For each of my kids I chose a book that would be their special book to keep and read often as they grow. Recently, when I was searching for a book for my newborn son, a friend showed me this. It took about two minutes to realise it was perfect…
Why is it so good?
I like the message in this book. The boy at its heart is a day dreamer in a world where daydreaming is not encouraged. In the early parts of the book we see everyone from the park keeper to the lollipop lady scold him for daydreaming or being a scatterbrain. He moves through a monochrome world wondering to himself about things like who makes the clouds and if the lollipop lady’s sign tastes as orange as it looks. We occasionally see glimpses of his imagination in this everyday world but they are quickly squashed by the grown ups. This goes on until he reaches his art class where he finds a blank piece of paper and the teacher tells him to ‘Just use your imagination’. And this sets him free and it seems Hanson herself is also set free as from this point on the illustrations are truly breathtaking. The kind you could study for hours and still find more and more imaginative detail. No description could begin to do them justice – you need to see them!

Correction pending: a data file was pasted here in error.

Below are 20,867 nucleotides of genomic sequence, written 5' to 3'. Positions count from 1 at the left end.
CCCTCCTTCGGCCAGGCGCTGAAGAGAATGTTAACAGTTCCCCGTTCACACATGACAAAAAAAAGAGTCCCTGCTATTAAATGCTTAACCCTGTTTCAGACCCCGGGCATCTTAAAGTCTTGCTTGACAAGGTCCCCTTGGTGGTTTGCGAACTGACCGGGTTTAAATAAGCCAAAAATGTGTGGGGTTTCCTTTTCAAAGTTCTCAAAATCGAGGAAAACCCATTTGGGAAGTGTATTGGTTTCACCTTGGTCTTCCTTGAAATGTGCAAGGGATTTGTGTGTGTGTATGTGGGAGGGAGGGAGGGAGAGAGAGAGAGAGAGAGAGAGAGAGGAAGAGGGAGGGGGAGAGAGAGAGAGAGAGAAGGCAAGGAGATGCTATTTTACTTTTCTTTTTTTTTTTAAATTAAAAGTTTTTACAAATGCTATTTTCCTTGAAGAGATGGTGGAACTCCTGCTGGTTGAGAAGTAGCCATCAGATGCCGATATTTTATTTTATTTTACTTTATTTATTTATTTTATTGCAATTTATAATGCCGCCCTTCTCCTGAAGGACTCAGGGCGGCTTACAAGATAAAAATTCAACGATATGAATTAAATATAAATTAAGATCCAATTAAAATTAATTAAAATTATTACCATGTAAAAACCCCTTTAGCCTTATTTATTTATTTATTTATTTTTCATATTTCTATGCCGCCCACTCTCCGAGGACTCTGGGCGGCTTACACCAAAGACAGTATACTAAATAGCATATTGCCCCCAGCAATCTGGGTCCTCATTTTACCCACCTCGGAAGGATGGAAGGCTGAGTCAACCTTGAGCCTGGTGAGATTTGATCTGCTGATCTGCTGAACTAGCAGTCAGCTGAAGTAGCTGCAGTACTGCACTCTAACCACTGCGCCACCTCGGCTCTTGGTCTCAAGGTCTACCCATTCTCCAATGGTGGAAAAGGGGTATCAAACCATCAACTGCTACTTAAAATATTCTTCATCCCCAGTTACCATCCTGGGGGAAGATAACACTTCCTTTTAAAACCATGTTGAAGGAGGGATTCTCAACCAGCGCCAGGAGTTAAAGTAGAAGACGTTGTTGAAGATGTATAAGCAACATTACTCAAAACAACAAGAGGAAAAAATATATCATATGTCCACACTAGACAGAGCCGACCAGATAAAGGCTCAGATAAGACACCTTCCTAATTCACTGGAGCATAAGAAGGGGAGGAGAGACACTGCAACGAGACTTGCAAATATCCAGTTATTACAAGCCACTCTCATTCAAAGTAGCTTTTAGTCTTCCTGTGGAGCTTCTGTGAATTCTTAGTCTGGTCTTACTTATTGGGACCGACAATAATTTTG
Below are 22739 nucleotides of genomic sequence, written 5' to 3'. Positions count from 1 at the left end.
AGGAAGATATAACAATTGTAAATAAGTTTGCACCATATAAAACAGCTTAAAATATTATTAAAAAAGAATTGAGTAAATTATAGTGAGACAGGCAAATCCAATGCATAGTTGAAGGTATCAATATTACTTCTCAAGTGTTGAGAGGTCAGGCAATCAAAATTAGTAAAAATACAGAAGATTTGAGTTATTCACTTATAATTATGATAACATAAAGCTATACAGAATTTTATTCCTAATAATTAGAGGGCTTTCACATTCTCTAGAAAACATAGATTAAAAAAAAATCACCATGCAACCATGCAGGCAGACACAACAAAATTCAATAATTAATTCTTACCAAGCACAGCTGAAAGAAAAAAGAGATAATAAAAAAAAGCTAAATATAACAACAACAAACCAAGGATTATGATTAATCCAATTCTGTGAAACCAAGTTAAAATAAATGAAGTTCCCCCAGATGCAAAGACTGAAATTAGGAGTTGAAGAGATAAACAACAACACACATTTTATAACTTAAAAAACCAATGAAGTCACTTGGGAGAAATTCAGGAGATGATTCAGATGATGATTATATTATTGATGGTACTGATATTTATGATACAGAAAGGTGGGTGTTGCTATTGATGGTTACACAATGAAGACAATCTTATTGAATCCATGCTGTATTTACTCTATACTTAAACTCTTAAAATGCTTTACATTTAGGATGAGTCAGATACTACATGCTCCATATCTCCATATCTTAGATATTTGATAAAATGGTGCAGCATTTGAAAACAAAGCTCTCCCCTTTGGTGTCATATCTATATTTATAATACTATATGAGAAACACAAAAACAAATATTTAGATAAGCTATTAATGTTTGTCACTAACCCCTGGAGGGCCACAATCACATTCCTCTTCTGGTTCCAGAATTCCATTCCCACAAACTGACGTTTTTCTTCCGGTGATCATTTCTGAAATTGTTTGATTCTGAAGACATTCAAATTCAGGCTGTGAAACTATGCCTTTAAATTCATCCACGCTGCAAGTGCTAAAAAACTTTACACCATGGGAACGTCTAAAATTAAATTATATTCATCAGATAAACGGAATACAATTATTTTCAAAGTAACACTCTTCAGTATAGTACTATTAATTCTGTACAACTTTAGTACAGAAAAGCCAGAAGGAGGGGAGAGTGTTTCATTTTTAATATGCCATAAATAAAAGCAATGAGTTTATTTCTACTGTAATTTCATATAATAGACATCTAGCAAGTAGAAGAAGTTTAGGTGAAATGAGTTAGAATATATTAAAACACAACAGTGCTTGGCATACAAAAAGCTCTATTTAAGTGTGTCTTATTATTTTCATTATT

Hanson has dedicated this book to her mother for believing in her daydreams and the art teacher’s classroom has a quote written on the blackboard: Every child is an artist. The problem is how to remain an artist once we grow up. Picasso. Clearly this book is designed to inspire us to nurture our creative children (as well as the creative child inside ourself perhaps?). Would that we were all as successful as Hanson’s Mum who nurtured an imagination so stunningly rich and vivid.
A huge thumbs up from me.
And in the classroom?
As well as simply reminding us to see past the annoyance of a daydreamer to the creative soul beneath, this book is a gem for starting any imagination work. For example the text refers to the greatest playground in the world so for a start you could discuss, describe, draw, design or build that playground. How about a game of crazy questions with crazy answers? Students could name an imaginary location which their classmates draw or describe (the book has an illustration of where stars are made which might get the ball rolling).
Best of all though is the fact that, while these activities will touch on loads of the usual subjects, the imagination basis for them will really give an opportunity for the day dreamers to shine thereby achieving the goal of the book. Win win! 😊